While “skepticism” in its most strict sense is the name of certain philosophical traditions which originated in the classical Greek world, or which are descended from them, the term has also been used more broadly, to refer to philosophical traditions from other parts of the world, which bear interesting and illuminating similarities (and contrasts!) with the classical Greek skeptical traditions. For a while, there was a small cottage industry of academics turning out books and articles making such comparisons.
“Skepticism” in Indian and Tibetan Buddhism: Nāgārjuna
In this second installment of our workshop series, we looked at one of those comparison cases: the Madhyamaka (or “Middle Way”) philosophy of the Indian Buddhist philosopher Nāgārjuna (2nd c. CE). While Nāgārjuna’s philosophy had relatively little direct impact on the history of philosophy in India—hardly any later writers quote him, respond directly to his arguments, or even mention his name—Nāgārjuna’s work was transmitted to Tibet, where it became one of the two major pillars of Tibetan Buddhist philosophy—a status which endures in Tibetan monastic education down to the present day.
In this workshop, we:
— Introduced Nāgārjuna’s life and work, within the larger context of Buddhism and Indian philosophy.
— Examined Nāgārjuna’s philosophical method: the distinctive styles of argument he uses, including his so-called “tetralemma.”
— Discussed the key doctrinal claims that Nāgārjuna’s work seems (albeit indirectly) to uphold, especially the concept of “emptiness”: the denial of any permanent, abiding nature to anything at all.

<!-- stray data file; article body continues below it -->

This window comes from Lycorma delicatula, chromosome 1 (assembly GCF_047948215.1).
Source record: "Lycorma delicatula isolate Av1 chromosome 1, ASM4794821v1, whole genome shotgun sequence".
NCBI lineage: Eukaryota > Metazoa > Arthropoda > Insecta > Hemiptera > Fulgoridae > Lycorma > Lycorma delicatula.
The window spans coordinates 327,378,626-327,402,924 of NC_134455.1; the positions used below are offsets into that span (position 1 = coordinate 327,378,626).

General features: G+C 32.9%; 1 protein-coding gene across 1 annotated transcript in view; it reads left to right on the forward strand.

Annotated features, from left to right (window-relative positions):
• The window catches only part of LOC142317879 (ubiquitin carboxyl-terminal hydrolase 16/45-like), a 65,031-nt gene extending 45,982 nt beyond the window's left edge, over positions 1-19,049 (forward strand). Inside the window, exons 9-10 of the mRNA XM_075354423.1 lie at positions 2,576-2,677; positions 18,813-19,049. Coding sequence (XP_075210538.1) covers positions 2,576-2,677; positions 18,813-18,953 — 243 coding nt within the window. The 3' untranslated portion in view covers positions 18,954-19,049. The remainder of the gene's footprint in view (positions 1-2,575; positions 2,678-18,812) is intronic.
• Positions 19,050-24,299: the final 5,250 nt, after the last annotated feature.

Finally, this discussion of “permanent, abiding nature” give us the opportunity to examine the most important thing which many of Nāgārjuna’s opponents thought to be “permanent and abiding”: our own self. We took some time to consider what it means for the human self to have (or lack) permanence, and what this vexed question has meant for spiritual and philosophical practice, in India and beyond.
(Workshop Introduction & Session Recordings )
About the Workshop Leader...
David is as a philosopher and educator whose professional work is dedicated to helping people of all ages and backgrounds access, understand, and apply the traditions of ancient philosophy to their own lives. A lover of philosophy and the great outdoors, David is currently building his own consulting practice and serves as a Philosophical Advisor and Consultant for Merlin CCC & Senior Mentor for scholars in the Merlin Fellowship Program.
David began studying ancient philosophies and classical languages in 2001, and has continued ever since. A scholar of the philosophical traditions of the ancient Mediterranean (Greece, Rome, and North Africa) and of the Indian subcontinent, reading Sanskrit, Latin, and classical Greek, he earned his Ph.D. in philosophy from Princeton University in 2014. His work has appeared in a variety of scholarly journals, including Philosophy East & West, Asian Philosophy, and the Journal of Indian Philosophy; as well as in presentations to academic audiences at Harvard, Columbia University, the University of Toronto, Yale-NUS College in Singapore, and elsewhere.
A hermit by nature and by committed choice, he balances contemplative solitude with his active work in teaching, counseling, and the healing arts. We are elated to be collaborating with David on our philosophy in the community activities, fellowships, and other Merlin projects.
Thank you to Humanities Montana and P.L.A.T.O. (Philosophy Learning and Teaching Organization) for helping support our philosophy in the community programs and making events like this possible! This workshop was part of our 2020 “Thinking as a Community” project.